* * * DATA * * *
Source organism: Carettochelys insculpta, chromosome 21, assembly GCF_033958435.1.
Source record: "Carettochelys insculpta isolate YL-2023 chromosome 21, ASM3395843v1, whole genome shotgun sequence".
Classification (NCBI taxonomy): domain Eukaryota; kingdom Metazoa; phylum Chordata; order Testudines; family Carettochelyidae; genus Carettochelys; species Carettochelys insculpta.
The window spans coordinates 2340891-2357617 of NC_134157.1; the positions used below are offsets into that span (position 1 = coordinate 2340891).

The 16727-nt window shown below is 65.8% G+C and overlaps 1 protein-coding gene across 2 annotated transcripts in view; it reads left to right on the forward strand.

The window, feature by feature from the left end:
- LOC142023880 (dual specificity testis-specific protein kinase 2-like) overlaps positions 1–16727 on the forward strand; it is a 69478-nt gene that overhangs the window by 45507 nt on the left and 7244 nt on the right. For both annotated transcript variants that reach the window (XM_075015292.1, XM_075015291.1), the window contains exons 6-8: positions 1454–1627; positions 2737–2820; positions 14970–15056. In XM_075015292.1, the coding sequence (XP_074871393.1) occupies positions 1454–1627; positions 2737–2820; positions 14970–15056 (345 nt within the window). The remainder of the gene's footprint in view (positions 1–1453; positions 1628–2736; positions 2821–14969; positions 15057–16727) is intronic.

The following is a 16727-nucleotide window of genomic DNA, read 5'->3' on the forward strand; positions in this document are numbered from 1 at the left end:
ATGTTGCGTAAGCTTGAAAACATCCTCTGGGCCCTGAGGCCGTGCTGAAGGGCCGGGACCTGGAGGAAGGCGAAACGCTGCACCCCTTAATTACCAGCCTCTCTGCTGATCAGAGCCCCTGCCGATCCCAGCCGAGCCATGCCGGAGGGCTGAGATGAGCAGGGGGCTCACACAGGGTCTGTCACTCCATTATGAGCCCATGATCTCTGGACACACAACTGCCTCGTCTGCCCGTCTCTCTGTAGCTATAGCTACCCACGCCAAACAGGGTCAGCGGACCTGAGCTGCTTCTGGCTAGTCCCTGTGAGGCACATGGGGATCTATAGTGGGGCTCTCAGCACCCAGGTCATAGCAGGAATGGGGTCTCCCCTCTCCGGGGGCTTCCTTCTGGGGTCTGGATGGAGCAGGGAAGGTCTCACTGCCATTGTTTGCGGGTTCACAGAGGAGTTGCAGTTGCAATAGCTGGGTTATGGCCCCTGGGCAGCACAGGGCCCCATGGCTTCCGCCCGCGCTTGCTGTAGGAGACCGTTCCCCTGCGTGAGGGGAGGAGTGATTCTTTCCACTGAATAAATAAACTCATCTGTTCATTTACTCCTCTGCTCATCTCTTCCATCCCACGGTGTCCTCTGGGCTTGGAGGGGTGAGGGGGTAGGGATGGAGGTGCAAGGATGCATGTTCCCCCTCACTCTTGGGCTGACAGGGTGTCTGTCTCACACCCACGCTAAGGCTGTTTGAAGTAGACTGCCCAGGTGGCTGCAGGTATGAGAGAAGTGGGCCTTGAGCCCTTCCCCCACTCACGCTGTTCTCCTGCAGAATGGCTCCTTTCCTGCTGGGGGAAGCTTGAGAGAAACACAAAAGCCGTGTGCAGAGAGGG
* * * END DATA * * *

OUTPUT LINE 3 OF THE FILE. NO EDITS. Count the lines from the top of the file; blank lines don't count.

Classification (NCBI taxonomy): domain Eukaryota; kingdom Metazoa; phylum Chordata; order Testudines; family Carettochelyidae; genus Carettochelys; species Carettochelys insculpta.